HDMI cable talk

Yes, I’m on vacation, but RSS feeds never sleep.

I just wanted to link to this article, about HDMI cabling. The stuff about HDMI doesn’t really concern me, and I think they miss the real reason for doing HDMI versus HD-SDI in consumer gear (the signal processing is cheaper). I like it because it’s a really readable article about impedance and the other factors that go into cable design.

Don’t forget the travel blog either.

What I’m doing with Captioning

As is probably made clear by some recent posts, I’ve been working on bringing captioning to our web video delivery. Now that we’ve made it so simple to compress and publish your video to the web, we need to make it just as easy to be ADA compliant with that video. For many folks, that means captioning the video.

First the bad news – no matter which way you cut it, doing proper captioning is time consuming, expensive, or both.

The good news is that it doesn’t need to be quite as expensive or time consuming as you might think. Here’s a rundown of the options.

First off, you need a transcript of your video. You can type directly into captions, but that process is going to be pretty painful. Realistically, what you want is just a raw text transcript of your video – no special formatting needed. I like the free Express Scribe software for Windows or Mac. If you were doing a lot of this sort of thing, you’d definitely want to get a foot pedal of some sort as well. Or a grad student. Either will work.

Now that you’ve got your transcript, you need to time it to your video and generate your captions.

If you’re the do-it-yourself type, you can get an application like MAGPie and do your own captioning and timing. This is the most time consuming but least expensive option. MAGPie isn’t an incredibly intuitive application, but once you get a feel for it you’ll be able to produce perfectly acceptable captions. There’s also commercial captioning software, like CCaption, which provide more features (like direct embedding) at a pretty steep cost.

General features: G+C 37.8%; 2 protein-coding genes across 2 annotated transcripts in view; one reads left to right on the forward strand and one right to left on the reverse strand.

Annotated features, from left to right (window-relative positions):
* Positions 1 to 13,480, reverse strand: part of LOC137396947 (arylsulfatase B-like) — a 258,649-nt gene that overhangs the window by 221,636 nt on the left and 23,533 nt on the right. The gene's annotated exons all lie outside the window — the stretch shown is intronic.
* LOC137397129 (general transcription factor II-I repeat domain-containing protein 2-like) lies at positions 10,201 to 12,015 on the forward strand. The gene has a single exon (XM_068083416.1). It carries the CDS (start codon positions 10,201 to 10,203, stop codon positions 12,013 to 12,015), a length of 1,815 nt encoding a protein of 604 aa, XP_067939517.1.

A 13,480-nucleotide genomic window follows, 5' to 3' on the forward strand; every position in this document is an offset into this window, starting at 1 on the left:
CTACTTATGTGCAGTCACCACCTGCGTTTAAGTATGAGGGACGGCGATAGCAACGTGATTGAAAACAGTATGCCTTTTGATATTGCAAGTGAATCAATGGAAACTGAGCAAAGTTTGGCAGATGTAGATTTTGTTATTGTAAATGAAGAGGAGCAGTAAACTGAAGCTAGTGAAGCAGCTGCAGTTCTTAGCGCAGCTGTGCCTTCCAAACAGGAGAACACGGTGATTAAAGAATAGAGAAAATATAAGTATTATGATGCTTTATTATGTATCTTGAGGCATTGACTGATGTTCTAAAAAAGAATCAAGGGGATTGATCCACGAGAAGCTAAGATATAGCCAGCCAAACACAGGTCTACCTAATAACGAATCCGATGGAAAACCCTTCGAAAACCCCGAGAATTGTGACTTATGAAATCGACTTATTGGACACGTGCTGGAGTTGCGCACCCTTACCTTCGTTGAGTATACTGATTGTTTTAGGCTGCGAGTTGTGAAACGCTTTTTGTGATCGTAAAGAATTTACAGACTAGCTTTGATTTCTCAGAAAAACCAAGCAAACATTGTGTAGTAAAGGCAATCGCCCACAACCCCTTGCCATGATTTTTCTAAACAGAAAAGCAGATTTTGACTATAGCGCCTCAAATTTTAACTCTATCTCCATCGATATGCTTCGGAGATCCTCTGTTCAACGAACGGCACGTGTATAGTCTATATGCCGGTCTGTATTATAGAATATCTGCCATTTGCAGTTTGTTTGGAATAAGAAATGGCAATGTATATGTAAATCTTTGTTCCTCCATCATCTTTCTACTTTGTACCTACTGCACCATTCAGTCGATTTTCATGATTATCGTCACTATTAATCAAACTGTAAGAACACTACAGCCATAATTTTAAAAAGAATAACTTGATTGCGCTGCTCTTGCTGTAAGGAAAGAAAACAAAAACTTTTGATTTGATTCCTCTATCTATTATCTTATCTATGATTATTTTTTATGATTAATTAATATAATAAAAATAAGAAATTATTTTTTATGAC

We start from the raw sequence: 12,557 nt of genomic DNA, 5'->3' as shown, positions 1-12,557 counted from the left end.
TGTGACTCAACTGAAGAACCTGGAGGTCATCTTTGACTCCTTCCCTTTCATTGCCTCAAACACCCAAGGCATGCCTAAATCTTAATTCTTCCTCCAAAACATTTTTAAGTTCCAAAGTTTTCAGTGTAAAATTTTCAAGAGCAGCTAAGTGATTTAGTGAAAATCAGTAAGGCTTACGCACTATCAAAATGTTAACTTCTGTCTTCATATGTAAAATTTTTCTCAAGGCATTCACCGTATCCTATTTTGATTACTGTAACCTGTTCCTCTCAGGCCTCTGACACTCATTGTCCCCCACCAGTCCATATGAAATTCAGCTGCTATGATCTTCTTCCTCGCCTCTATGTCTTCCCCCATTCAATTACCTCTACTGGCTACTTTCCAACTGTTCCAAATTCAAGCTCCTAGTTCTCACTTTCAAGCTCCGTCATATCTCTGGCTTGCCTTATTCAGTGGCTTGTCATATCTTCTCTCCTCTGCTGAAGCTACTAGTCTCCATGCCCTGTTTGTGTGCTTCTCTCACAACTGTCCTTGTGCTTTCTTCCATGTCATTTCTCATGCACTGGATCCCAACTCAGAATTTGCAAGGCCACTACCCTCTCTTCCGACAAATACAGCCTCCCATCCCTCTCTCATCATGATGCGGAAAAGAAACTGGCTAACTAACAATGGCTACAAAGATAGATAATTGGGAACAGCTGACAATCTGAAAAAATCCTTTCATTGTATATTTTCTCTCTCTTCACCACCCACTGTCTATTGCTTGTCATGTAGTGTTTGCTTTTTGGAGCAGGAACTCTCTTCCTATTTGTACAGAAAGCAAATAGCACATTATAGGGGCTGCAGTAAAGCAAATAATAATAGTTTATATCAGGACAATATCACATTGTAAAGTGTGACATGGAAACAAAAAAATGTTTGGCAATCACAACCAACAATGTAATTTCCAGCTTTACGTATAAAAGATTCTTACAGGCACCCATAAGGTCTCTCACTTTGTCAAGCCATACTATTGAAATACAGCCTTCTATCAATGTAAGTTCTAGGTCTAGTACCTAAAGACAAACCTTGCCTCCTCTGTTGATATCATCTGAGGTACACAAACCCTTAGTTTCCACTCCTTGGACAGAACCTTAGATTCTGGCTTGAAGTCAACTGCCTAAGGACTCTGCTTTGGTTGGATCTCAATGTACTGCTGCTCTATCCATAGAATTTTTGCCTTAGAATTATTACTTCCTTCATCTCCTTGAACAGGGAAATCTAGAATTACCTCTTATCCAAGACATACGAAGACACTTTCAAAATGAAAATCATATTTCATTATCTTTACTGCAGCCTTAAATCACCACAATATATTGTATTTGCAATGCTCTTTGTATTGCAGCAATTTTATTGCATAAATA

If that’s not your thing though, there’s a really cool service from a company called Automatic Sync Technologies which will take your video and your transcript and use text-to-speech to sync them up. I’ve been doing some testing with it and it seems really reliable. That’s what I used to time the captions for my demo. It’s not a free service, but the pricing is incredibly reasonable. If you don’t have a transcript, you can pay an additional fee to have them transcribe the video as well.

Once you’ve done the captioning, you’ll end up with a timed text file. Here’s a sample. This is in the DFXP format which is used by the new Flash CS3 captioning tool, as well as various other flash plugins. Other video formats have their own captioning formats. The new quicktime release (7.1.6) claims to add support for captioning, though I’m not clear on what that actually means yet.

My development site for Media Mill now supports taking these timed files as transcripts, which will automatically be displayed when viewing Flash videos. I’ll make this feature live once I’ve done some more cross-platform testing and finished up a few additional new features.

Anyways, that’s a quick rundown on the world of captioning, from my perspective. It’s really not that painful, and I strongly encourage you to check out the Automatic Sync Technologies website.

Sony Reader Rocks my World

If you listened to last week’s podcast (yes, we still do them), you heard me go on and on about the Sony Reader. If you didn’t listen though, here’s the gist.

 Images Sony-Reader

I stole this photo from the internet